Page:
2. Internet Women’s History Sourcebook: For Women’s History Month, start with this thorough set of links to primary sources in women’s history world wide. For major historical periods and for different continents and countries, you’ll find documents on general resources, great women of that time and place, the structure of women’s lives, women’s agency, feminism (where present), women’s oppression, and gender construction.
  3. Inventor’s Museum: This site includes concise articles about different inventions and inventors. The inventions and inventors are organized into different categories for easy reference. You could look, for example, under “Women Inventors,” or under “Medical Inventions.” (Note: the previous link for this “died.” I am hoping this new link serves as a useful substitute.)
  4. IndexedTime magazine describes her blog: “Created by writer and illustrator Jessica Hagy, this blog reduces the rich pageantry of life to small Venn Diagrams and bar graphs that graphically and (often hilariously) highlight life’s profundities and absurdities. One diagram features three circles labeled “laxatives,” “acne cream,” and “wart removal” sharing an intersection marked “no eye contact with the cashier”. Another Venn fable: three circles marked “crumbs” “pennies” and “years of your life” share the intersection “in the couch cushions.” A dating/romance line graph shows a steadily declining number of “potential mates without baggage” as one’s age increases, with the non-baggage mates plummeting to zero after age 40. But there’s always a graphic ray of hope. To honor the death of Kurt Vonnegut, three circles marked “cruelty” “death,” and “waste” intersect at Vonnegut’s lifelong sweet spot: “humor and hope.”
  5. Inventor of the Week: Each week MIT (Massachusetts Institute of Technology) profiles a different inventor, from the past or present. Visit the current Inventor of the Week, or Browse the Archives, where you can search for information on a specific inventor or invention. I thought this was a very interesting and nicely designed site.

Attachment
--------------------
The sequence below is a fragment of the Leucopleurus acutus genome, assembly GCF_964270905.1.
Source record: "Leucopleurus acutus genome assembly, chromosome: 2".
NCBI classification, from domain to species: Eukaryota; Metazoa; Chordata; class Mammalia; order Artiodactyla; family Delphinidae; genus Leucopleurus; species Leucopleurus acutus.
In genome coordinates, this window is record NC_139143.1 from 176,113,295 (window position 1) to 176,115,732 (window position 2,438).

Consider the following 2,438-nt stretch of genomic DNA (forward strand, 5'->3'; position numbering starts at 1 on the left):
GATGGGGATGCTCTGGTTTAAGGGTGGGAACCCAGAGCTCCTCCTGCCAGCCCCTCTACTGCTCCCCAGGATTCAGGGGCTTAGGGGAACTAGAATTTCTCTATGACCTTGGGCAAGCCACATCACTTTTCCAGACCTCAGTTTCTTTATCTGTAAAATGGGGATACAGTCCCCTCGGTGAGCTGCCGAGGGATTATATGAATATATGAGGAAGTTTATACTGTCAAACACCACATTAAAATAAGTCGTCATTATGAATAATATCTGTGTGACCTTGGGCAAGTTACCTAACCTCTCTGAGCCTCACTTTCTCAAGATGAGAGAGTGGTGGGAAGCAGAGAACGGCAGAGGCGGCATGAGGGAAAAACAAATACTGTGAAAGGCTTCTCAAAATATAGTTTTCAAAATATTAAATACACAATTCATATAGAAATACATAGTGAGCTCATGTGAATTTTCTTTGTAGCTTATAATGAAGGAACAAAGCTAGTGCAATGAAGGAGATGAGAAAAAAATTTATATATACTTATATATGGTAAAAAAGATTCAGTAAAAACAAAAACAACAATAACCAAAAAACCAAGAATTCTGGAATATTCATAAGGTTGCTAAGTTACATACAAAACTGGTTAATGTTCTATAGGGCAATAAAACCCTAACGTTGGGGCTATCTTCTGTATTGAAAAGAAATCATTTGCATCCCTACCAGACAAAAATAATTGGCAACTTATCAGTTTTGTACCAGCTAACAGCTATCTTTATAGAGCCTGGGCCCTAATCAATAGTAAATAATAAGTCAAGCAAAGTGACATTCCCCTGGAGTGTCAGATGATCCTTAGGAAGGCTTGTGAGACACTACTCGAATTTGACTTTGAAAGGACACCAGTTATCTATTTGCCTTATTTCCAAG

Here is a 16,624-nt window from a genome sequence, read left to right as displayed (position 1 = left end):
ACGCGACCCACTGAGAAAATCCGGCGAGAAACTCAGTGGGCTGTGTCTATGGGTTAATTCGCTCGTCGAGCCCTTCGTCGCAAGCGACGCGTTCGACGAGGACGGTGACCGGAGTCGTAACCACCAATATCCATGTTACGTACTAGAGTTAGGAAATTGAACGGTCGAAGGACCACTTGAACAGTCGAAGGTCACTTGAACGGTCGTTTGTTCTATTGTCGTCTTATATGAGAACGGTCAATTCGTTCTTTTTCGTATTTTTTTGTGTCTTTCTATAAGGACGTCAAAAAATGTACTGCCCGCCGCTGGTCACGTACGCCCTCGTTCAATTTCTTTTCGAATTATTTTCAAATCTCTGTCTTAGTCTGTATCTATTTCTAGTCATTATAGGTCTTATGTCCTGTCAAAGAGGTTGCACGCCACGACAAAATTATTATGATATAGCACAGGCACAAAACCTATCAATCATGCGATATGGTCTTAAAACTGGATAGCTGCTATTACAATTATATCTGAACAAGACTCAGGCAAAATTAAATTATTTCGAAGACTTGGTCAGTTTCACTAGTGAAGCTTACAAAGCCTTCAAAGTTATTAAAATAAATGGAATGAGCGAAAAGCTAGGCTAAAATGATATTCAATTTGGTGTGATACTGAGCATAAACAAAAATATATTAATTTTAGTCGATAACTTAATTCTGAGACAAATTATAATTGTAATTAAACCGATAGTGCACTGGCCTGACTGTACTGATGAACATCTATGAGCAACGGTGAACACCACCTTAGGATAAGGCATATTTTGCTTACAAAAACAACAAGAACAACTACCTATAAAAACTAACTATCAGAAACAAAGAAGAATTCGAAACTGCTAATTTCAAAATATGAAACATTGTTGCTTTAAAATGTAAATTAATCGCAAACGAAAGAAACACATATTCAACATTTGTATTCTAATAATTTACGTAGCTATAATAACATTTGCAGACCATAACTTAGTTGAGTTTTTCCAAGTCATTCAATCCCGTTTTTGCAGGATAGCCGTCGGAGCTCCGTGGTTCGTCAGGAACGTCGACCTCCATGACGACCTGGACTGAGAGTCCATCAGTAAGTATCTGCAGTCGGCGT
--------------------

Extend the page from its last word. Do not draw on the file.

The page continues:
6. The History of US (Webisodes): Freedom is what has drawn to America countless human beings from around the world; it is what generations of men and women have lived and died for; it is, in a profound sense, our nation’s highest calling. This is also the story of the chief obstacles to American freedom – the “unfreedoms” that have littered our national story, and in some cases have called its very integrity into question. But despite all the mistakes and all the tragic setbacks, there is an overarching positive message to this series. This is a history of the United States as the unfolding, inspiring story of human liberties aspired to and won.
  7. Teens and Money: This website offers fun, short, and profitable articles about money. All articles are written specifically for teens. Whether you want to make a million, learn how the stock market works, or how to get more money from your parents, this site if for you.
  8. TED (Technology, Entertainment, Design): An amazing site! Here is how TED describes itself: “TED stands for Technology, Entertainment, Design. It started out (in 1984) as a conference bringing together people from those three worlds. Since then its scope has become ever broader. The annual conference now brings together the world’s most fascinating thinkers and doers, who are challenged to give the talk of their lives (in 18 minutes). This site makes the best talks and performances from TED available to the public, for free. More than 200 talks from our archive are now available, with more added each week. These videos are released under a Creative Commons license, so they can be freely shared and reposted.”